‘Buck up yourself!’ The inner being in me prodded. Then I chased away the timidity and fear, the fear of coronavirus, the fuss over life. With this, I left this crowd, the jungle of concrete, for my home to celebrate Tihar, the festival of colour, light, and flowers. The pristine streams, serene surrounding, lush green hills, peace with the absence of cacophony of honking wheelers, that is to say, the sense of rural life pulled me.
Highway on Hills: A Huge Relief
I remember those days of sheer inconvenience, difficulty and turmoil we, the people from Okhaldhunga, Khotang and Solukhumbu districts, faced before the construction of BP Highway (Banepa to Bardibas) linking the Kathmandu Valley to Tarai districts in the east. We, the hill people, however, use this Highway only up to Khurkot, Sindhuli and continue straight along the Sunkoshi River banks till Ghurmi, the northern tip of Udayapur district, which is connected to the southern tip of Okhaldhunga district.
Earlier, the travel via Tarai districts was not only costlier but also time-consuming- almost a day bus ride from Kathmandu to Katari, Udayapur. There were scary days during the Royal takeover: We had to get off the bus for nine times from Nagdhunga, Kathmandu to Katari, Udayapur to be frisked by the security persons as it was the state of emergency. Sometimes, we used to travel on bus hood in the Sajha Bus throughout the day to reach Kathmandu from Katari after leaving home with the celebration of Dashain and Tihar festivals. But, what a tragic fate the Sajha Bus met in Nepal! It needs a separate discourse, which I do not mention here.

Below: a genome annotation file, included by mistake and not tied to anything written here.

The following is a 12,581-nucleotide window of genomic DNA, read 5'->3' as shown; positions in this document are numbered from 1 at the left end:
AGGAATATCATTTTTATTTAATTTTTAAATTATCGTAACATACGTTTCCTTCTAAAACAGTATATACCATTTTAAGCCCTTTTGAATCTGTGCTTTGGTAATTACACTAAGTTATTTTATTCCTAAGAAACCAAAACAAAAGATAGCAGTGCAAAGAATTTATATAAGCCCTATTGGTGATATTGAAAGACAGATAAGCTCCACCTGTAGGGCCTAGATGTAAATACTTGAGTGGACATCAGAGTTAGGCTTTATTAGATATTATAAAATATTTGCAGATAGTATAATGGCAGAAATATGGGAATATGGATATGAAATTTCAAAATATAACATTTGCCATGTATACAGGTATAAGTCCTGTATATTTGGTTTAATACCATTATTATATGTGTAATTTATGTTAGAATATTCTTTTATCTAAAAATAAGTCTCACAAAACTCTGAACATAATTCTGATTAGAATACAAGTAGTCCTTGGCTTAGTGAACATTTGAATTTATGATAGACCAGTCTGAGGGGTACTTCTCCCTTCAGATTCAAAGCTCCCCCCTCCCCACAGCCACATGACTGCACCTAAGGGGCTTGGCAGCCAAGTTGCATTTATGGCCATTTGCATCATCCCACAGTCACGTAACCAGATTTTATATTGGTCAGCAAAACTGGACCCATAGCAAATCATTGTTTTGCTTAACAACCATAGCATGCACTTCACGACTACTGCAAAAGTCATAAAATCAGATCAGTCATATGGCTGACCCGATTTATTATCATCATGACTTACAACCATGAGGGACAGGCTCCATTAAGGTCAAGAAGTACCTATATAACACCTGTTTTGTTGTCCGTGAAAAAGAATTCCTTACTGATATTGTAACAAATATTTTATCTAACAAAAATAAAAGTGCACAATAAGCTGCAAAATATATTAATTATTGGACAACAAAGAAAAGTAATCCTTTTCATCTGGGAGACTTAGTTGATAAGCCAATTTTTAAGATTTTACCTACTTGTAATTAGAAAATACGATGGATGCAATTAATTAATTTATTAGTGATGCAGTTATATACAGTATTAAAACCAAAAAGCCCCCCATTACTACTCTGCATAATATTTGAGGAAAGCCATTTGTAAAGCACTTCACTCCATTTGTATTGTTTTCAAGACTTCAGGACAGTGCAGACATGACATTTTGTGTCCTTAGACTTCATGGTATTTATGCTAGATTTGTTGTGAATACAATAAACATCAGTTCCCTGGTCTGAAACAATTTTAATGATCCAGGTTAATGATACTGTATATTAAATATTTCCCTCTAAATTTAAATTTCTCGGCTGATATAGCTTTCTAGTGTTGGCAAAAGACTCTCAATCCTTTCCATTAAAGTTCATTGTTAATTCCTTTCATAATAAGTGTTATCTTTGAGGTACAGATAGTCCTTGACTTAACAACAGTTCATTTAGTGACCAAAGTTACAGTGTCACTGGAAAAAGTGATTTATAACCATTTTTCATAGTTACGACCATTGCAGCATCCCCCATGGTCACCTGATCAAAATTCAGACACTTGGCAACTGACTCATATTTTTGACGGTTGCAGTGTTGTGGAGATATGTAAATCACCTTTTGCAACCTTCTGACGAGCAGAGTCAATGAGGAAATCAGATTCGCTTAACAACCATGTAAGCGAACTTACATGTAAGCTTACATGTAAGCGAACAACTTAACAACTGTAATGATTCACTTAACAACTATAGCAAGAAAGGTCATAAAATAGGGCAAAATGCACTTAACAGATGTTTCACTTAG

Thank God, it was incremental development- BP Highway was constructed. It was/is a huge relief and convenience to the people from hilly districts. The time has hugely curtailed- the city-village travel limiting it to less than a day jeep/bus ride! When we had to visit via Mugling-Narayangadh to the east Terai and move up the north from Mirchaiya of East-West Highway via inner Madhesh (Katari bazaar of Udayapur), it almost took one day ride from Kathmandu to Katari and then still two days trek from Katari to Rampur, my village in Okhaldhunga.
Before the BP Highway came into full operation in 2015, there was bus service from Katari (south plains in inner Madhes) to Ghurmi (northern tip linking to hilly districts) of Udaypur. The life before the Ghurmi-Katari bus service (three-hour bus ride) was torturous as mentioned earlier. The three-hour bus service was equal to one-day trek- through the streams, across the jungle, and up and down the hills. A tiresome and rigorous trek!